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September 08, 2012, 08:31:52 PM
 #1212

The blog article you linked is old, but it is good discussion.  There's definitely no more $80/yr special, it looks like $180/yr to get a signing certificate.  It's probably worth swallowing my pride, and paying into the system and move on with life.  After all, I did receive a lot of donations, I guess this is an appropriate thing to spend that on Smiley

Why not specifically ask the windows-crowd to donate for that. They're used to paying for proprietary bloated shit. They should cough up the bill for using the crap.

Sorry for the rant, this shit still gets to me.

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September 08, 2012, 08:33:57 PM
 #1213

Fantastic!  This is one step up for those users who want offline wallets, but can't find an old laptop, or don't want to deal with an old laptop ... $35 for a RaspberryPi is pretty awesome.  Plus, it might be fun to mess around with it (for some of us Smiley).  However, my understanding is that supply is limited, so it may be many weeks before new customers can get their hands on one...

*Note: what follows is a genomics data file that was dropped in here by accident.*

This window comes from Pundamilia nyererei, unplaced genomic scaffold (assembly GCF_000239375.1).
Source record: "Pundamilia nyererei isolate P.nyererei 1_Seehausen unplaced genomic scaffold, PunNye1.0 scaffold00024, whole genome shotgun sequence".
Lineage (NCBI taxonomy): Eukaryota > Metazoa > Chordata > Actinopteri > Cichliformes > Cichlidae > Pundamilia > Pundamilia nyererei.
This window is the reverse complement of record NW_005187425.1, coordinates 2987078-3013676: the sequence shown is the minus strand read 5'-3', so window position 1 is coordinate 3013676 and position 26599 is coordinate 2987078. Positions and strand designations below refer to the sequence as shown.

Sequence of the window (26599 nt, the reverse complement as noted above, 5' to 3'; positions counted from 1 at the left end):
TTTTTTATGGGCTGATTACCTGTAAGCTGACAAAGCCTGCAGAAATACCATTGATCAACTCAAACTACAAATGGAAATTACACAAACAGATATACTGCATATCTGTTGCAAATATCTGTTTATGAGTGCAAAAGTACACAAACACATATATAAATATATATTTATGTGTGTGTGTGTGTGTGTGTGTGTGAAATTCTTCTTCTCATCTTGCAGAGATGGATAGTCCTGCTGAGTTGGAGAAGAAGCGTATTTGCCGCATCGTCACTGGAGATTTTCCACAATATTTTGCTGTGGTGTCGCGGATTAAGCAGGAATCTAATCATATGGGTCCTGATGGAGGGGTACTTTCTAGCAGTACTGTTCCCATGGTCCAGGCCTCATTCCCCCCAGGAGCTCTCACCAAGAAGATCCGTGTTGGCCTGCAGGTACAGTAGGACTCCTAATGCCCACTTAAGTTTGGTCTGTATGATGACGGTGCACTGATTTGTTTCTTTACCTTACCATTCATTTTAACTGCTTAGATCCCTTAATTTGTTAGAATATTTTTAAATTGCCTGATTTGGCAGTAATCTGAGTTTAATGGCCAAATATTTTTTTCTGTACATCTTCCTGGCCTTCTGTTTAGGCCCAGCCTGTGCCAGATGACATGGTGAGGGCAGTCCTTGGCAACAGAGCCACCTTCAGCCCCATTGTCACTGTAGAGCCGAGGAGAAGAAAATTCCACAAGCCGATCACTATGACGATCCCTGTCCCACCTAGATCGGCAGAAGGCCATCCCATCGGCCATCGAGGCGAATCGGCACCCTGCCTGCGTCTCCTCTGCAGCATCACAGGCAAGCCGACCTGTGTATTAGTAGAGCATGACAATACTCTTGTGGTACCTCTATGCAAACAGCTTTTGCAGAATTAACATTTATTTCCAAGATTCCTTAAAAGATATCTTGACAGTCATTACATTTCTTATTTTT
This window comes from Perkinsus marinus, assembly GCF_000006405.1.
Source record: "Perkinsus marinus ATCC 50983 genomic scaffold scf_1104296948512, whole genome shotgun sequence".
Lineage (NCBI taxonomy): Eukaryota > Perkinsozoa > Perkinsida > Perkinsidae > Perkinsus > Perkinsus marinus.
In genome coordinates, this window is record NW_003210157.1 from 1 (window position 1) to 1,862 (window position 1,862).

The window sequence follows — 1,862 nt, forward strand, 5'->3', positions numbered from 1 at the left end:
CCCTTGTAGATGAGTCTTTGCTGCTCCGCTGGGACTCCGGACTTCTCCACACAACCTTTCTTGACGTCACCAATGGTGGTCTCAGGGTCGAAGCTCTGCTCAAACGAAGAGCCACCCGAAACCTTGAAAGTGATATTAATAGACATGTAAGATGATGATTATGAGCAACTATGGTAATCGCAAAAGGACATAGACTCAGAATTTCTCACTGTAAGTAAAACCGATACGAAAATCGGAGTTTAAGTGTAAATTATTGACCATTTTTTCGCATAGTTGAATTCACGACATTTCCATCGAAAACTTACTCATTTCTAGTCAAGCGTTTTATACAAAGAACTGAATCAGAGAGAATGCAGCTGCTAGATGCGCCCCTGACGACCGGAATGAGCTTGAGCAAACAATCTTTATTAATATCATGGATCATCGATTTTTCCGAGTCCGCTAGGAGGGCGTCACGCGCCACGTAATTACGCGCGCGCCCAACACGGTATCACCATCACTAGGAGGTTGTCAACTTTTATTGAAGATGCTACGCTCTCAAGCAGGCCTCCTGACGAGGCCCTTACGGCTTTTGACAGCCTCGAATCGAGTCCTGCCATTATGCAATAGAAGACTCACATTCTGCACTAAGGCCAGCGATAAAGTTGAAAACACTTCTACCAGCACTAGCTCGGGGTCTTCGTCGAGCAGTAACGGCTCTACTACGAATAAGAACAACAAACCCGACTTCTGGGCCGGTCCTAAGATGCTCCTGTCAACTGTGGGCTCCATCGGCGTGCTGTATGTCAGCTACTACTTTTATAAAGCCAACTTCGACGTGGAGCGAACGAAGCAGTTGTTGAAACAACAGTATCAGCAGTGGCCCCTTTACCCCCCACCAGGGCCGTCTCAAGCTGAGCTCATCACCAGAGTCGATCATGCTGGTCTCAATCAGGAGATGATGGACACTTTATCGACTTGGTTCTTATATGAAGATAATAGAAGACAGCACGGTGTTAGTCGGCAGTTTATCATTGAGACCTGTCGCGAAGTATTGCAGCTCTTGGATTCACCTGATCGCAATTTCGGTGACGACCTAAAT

bitmit to the rescue: https://www.bitmit.net/de/q/?q=raspberry

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etotheipi
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September 08, 2012, 08:37:07 PM
 #1214

The blog article you linked is old, but it is good discussion.  There's definitely no more $80/yr special, it looks like $180/yr to get a signing certificate.  It's probably worth swallowing my pride, and paying into the system and move on with life.  After all, I did receive a lot of donations, I guess this is an appropriate thing to spend that on Smiley

Why not specifically ask the windows-crowd to donate for that. They're used to paying for proprietary bloated shit. They should cough up the bill for using the crap.

Sorry for the rant, this shit still gets to me.

Meh, I've already received a ton of donations from a vast array of users, well in excess of the cost of the certificate.  It's not only unnecessary to ask for it, it seems kind of beggar-y.  Really, that was part of the original intent of the donations anyway -- not just to help me work less at my job, but cover related expenses.  And this is purely a software project (no hardware), so I hardly have to spend money on anything else.